Close contact (sexual), saliva?

Quoted from (Ryan and Ray , 2004).

Biology of Cytomegalovirus

Morphology:

Cytomegalovirus is an enveloped virus with a double-stranded DNA genome. The three distinct regions of the CMV virus particle include: an icosahedral capsid; the tegument layer; and an outer lipid envelope. The morphology of CMV is demonstrated in the electron microscopy (EM) studies shown in Fig. (). The capsid, which comprises 162 capsomere subunits arranged in an icosahedral symmetry, houses the viral genome, and is classically highly electron-dense when imaged by EM (Schleiss, 2011).

In the virus particle, the capsid is surrounded by the tegument, a protein-rich layer containing several of the dominant targets of the T-lymphocyte response to infection, including a 65-kilodalton (kDa) phosphoprotein (pp) referred to as pp65 (Kern etal., 2002). Surrounding the tegument is the envelope layer which contains several virally-encoded glycoproteins (g), including protein complexes designated as the gB complex, the gM/gN complex, and the gH/gL/gO complex. CMV-seropositive individuals mount an immune response characterized by neutralizing antibodies that target these glycoproteins (Bernstein, 2011). In addition to serving as targets of the humoral immune response, these glycoproteins also play a central role in the binding and entry of CMV into cells (Ryckman etal., 2006).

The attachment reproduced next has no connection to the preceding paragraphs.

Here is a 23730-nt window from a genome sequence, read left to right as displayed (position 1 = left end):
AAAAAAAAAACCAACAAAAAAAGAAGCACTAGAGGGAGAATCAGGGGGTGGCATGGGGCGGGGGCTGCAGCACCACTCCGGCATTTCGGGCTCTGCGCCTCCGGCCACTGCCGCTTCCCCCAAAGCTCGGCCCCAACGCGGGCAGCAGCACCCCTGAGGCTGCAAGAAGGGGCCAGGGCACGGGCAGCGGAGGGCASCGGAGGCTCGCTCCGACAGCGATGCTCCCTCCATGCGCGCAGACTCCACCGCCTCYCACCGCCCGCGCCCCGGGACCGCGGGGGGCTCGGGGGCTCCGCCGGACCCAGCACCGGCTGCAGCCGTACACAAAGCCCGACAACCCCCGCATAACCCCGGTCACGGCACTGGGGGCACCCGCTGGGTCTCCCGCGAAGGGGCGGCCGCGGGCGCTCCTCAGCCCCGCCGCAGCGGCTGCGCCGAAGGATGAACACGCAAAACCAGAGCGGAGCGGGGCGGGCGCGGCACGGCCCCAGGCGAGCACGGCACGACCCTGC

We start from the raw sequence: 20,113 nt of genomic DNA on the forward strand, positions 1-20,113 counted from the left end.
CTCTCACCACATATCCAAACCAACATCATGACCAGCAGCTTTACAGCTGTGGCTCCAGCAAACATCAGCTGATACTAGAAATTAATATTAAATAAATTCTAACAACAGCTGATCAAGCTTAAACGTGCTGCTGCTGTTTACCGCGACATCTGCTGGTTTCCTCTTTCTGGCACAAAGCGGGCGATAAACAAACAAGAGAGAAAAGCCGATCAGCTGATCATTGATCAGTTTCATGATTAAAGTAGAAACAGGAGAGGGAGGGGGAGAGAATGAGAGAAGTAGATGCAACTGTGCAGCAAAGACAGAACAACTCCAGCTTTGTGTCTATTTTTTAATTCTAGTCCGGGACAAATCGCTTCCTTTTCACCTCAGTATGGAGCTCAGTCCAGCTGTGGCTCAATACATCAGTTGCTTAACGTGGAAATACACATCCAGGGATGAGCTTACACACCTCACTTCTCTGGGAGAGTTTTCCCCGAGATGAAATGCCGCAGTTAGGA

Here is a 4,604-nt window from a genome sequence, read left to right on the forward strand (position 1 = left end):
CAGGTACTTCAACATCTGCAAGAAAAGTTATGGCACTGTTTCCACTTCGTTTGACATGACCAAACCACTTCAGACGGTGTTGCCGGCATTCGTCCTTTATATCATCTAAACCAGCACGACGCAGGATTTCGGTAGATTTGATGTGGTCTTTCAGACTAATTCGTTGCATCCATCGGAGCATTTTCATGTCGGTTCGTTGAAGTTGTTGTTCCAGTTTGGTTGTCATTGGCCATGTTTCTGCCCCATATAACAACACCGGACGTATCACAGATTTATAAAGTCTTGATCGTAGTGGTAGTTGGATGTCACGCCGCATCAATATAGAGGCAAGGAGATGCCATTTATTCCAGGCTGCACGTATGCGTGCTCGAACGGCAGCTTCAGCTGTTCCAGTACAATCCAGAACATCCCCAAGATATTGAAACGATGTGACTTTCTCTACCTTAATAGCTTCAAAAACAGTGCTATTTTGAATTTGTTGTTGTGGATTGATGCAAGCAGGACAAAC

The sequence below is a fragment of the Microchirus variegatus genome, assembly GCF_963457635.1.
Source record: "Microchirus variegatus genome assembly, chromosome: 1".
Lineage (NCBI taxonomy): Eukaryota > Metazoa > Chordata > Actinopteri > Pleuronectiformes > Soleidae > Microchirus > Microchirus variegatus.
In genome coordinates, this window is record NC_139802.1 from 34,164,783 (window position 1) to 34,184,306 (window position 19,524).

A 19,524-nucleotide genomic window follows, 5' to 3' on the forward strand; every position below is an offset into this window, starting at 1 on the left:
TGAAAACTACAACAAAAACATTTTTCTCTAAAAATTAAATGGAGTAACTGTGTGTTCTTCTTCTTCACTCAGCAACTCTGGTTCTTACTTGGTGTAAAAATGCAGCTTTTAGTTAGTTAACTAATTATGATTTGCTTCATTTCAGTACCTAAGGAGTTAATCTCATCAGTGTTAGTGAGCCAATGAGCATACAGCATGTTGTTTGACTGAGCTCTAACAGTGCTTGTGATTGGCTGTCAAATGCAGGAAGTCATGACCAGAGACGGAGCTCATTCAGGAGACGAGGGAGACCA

As a result of the variability in the thickness of the tegument, the complete virion varies in size from 150 to 200 nm in diameter. The genome is about 64 nm in diameter with a molecular weight of 100 x 106 to 150 x 106. The capsid is 110 nm in diameter (Subhendu et al., 2007).

During the process of viral replication, a variety of types of CMV particles are generated. In cell culture, CMV infection leads to the assembly and release of, in addition to infectious virions, non-infectious defective particles termed "dense bodies" (DB), so designated because of their characteristic highly electron-dense appearance when imaged by EM. Another type of body, designated as a "noninfectious enveloped particle" (NIEP), is also generated during viral replication as designated in Fig. () (Pepperl etal., 2000). The structure and protein composition of NIEPs are comparable to those of virions, but they lack DNA and are therefore not infectious (Schleiss, 2011). DBs are enveloped spherical structures that lack capsid proteins and DNA (Pepperl etal., 2000). They consist mainly of viral tegument proteins and glycoproteins. In cell culture, the biology of DBs mimics that of infectious virus, since DBs enter cells efficiently and deliver their protein components intracellularly (Mersseman etal., 2008). In principle, DBs could induce a broad range of humoral and cellular immune responses (Schleiss, 2011).

Cytomegalovirus particles exhibit additional levels of complexity. Using CMV gene array technology, a class of viral RNA transcripts, termed virion RNAs, has been identified in infectious virions (Bresnahan and Shenk, 2000). These RNAs, which are packaged during virion assembly, are delivered to the host cell immediately on infection, potentially allowing viral gene products to be expressed in an infected cell before any viral transcription or host immune response occurs. The role of virion